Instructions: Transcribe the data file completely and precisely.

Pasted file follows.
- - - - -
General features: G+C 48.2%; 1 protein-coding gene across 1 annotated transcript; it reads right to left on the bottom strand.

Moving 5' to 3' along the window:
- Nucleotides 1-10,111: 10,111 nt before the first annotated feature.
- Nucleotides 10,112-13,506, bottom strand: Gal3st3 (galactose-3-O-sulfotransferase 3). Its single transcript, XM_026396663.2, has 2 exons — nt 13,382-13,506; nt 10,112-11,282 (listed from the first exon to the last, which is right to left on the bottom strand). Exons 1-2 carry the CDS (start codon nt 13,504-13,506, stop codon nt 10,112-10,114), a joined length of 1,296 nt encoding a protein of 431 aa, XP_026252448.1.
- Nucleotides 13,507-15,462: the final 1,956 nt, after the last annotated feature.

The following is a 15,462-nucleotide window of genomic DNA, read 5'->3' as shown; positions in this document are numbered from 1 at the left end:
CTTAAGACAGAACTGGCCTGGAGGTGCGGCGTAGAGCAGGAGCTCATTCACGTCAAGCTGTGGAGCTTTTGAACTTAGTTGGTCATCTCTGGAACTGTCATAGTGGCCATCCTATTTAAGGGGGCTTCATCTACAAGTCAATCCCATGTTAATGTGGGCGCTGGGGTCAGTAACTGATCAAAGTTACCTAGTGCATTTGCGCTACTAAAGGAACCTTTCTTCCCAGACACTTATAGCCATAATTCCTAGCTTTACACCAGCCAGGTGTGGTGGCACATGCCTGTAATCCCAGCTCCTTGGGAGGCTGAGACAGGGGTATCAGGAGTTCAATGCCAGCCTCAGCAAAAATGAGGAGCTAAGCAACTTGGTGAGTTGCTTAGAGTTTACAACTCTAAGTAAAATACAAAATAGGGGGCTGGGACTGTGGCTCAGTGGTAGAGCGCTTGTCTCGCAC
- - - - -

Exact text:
General features: G+C 48.2%; 1 protein-coding gene across 1 annotated transcript; it reads right to left on the bottom strand.

Moving 5' to 3' along the window:
- Nucleotides 1-10,111: 10,111 nt before the first annotated feature.
- Nucleotides 10,112-13,506, bottom strand: Gal3st3 (galactose-3-O-sulfotransferase 3). Its single transcript, XM_026396663.2, has 2 exons — nt 13,382-13,506; nt 10,112-11,282 (listed from the first exon to the last, which is right to left on the bottom strand). Exons 1-2 carry the CDS (start codon nt 13,504-13,506, stop codon nt 10,112-10,114), a joined length of 1,296 nt encoding a protein of 431 aa, XP_026252448.1.
- Nucleotides 13,507-15,462: the final 1,956 nt, after the last annotated feature.

The following is a 15,462-nucleotide window of genomic DNA, read 5'->3' as shown; positions in this document are numbered from 1 at the left end:
CTTAAGACAGAACTGGCCTGGAGGTGCGGCGTAGAGCAGGAGCTCATTCACGTCAAGCTGTGGAGCTTTTGAACTTAGTTGGTCATCTCTGGAACTGTCATAGTGGCCATCCTATTTAAGGGGGCTTCATCTACAAGTCAATCCCATGTTAATGTGGGCGCTGGGGTCAGTAACTGATCAAAGTTACCTAGTGCATTTGCGCTACTAAAGGAACCTTTCTTCCCAGACACTTATAGCCATAATTCCTAGCTTTACACCAGCCAGGTGTGGTGGCACATGCCTGTAATCCCAGCTCCTTGGGAGGCTGAGACAGGGGTATCAGGAGTTCAATGCCAGCCTCAGCAAAAATGAGGAGCTAAGCAACTTGGTGAGTTGCTTAGAGTTTACAACTCTAAGTAAAATACAAAATAGGGGGCTGGGACTGTGGCTCAGTGGTAGAGCGCTTGTCTCGCAC